10-16-07 // Previewed: ’08 Sid Takes On 24 Hrs Of Moab

Celebrating the 10th year of the Sid suspension fork, RockShox has completely redesigned their popular XC race fork for 2008. The folks at SRAM took advantage of last weekend’s Granny Gear 24 Hours Of Moab mountain bike race to officially release the new fork, which we also had a peak at last month during Interbike. The entire SRAM crew set up camp at the Moab race course, invited a dozen journalist, several pro racers, an amazing chef and several masseuses for the best hospitality one is likely to find in the middle of a cold and dusty rock-filled desert.

We weren’t invited to simply cover the event either; we were chosen to compete. Four teams were assembled, each including SRAM personnel, journalists and pros, including Jeremy Horgan-Kobelski, Willow Koerber and Jeff Lenosky, all riding on a variety of short-travel cross country bikes with freshly mounted ’08 RockShox Sids.

The RockShox Sid
The original ’98 Sid quickly gained popularity in XC race circles for its 80mm of responsive travel and light weight. Aggressive riders knew better however, as theses attributes were achieved with compromises in stiffness, durability and travel. For 2008 RockShox has set out to build the ultimate race fork without any such compromises. Combining many of the features seen in the Reba fork model into the new Sid and increasing its maximum travel to 100mm, RockShox appears well on their way to reaching their goals.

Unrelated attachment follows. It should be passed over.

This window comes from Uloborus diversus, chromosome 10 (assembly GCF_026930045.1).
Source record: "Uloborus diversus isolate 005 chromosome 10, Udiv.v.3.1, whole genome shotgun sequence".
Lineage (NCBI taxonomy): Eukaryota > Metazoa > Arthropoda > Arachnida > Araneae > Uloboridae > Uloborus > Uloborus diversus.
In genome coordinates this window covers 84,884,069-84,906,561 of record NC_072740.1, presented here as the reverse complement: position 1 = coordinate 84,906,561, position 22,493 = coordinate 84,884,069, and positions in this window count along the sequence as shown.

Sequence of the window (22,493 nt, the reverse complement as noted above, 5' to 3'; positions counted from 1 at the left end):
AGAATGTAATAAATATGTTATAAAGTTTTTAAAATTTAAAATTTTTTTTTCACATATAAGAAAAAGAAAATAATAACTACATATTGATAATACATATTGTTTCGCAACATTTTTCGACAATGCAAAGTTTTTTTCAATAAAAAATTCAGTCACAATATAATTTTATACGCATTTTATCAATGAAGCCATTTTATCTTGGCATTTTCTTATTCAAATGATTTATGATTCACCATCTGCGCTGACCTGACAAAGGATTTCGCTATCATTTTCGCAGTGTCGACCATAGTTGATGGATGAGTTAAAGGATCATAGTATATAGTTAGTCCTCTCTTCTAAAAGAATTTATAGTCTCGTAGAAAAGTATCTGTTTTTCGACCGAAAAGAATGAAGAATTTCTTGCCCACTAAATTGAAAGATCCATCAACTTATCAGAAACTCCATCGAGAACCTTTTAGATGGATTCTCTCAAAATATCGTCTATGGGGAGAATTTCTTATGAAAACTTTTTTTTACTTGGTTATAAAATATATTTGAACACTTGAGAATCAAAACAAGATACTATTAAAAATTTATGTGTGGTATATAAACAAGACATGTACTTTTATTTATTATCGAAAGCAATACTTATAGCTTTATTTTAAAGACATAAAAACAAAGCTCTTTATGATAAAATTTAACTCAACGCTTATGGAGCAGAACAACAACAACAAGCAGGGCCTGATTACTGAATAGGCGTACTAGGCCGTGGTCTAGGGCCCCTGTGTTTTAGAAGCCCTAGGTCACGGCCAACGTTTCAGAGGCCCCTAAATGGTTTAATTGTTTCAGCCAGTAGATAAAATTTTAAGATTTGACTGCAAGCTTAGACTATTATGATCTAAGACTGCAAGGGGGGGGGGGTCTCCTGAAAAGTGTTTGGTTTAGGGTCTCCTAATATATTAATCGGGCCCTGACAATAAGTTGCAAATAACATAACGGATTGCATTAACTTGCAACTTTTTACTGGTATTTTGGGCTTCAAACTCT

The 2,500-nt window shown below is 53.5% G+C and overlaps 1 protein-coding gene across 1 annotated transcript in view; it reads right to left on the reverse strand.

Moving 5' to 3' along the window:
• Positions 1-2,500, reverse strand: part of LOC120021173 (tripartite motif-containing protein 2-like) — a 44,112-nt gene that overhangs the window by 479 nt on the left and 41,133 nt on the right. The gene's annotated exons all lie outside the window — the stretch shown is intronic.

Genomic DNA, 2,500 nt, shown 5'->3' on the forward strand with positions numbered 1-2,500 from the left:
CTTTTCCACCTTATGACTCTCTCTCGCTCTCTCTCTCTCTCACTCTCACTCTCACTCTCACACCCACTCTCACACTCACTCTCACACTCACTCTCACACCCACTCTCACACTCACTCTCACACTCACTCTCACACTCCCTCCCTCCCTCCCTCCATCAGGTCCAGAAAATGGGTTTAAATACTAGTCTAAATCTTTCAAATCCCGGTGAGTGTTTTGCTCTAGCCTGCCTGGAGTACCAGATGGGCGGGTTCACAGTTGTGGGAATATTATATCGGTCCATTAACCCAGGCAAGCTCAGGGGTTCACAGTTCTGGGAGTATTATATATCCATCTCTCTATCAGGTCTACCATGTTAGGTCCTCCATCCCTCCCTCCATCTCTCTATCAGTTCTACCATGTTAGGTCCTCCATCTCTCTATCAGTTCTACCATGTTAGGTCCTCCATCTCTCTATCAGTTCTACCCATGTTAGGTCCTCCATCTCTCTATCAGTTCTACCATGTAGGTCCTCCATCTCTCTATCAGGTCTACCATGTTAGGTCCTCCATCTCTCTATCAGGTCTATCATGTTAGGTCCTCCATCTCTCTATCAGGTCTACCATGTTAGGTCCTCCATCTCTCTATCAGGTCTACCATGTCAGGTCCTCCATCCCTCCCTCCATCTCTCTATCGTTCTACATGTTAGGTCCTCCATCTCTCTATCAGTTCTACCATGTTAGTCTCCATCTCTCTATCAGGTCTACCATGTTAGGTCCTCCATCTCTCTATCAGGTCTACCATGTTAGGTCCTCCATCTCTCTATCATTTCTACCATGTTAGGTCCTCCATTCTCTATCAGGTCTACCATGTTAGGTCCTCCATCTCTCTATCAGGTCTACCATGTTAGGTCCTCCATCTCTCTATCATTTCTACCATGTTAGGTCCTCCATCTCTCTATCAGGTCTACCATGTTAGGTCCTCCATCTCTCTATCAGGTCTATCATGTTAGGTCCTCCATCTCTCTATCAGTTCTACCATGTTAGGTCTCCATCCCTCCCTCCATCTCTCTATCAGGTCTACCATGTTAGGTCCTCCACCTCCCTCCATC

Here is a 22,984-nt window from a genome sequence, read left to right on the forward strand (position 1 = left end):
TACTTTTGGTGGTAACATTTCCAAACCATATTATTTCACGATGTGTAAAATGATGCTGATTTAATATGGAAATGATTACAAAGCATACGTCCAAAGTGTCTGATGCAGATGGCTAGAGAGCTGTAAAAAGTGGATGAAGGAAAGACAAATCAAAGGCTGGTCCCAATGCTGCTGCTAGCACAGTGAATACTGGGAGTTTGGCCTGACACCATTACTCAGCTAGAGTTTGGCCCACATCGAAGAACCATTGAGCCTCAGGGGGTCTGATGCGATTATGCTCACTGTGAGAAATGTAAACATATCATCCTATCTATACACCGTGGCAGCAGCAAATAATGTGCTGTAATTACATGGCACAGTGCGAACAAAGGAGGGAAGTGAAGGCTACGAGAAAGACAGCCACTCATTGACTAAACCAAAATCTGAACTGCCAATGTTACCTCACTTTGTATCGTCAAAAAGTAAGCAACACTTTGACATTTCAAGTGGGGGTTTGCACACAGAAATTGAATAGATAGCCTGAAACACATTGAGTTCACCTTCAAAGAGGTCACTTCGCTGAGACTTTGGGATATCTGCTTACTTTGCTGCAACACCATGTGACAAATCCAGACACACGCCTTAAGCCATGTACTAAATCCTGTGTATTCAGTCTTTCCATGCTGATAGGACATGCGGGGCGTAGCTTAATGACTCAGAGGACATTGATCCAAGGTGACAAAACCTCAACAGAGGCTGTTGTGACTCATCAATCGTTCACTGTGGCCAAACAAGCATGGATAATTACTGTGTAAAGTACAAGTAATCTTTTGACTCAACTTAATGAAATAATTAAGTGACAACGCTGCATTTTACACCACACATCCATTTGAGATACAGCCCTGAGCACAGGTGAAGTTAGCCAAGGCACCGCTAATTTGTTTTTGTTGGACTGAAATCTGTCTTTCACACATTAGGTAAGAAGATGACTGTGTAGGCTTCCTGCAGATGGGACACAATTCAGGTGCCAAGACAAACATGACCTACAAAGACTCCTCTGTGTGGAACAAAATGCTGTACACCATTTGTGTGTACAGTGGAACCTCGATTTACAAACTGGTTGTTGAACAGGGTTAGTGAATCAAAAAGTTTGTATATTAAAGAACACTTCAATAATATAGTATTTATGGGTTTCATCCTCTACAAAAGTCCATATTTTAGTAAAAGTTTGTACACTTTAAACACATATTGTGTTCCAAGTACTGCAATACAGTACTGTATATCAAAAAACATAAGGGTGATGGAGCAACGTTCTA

Although the Sid has seen revisions over the past ten years, this is the first ground up redesign for the model. Its tapered and butted aluminum steerer presses into a low-profile AL66-TV crown connecting to stiffer 32mm stanchions instead of 28mm models on old Sids. The uppers are considerably shorter than those on the Reba fork for less weight. Shorter stanchions require less overlap in the sliders so a large portion of the bottom of each slider leg is hollow thus reducing the volume of the fork’s oil bath. RockShox’s Totem freeride fork also influenced some of the Sid’s design in the use of PowerBulge reinforcements around the bushing area on each slider leg.

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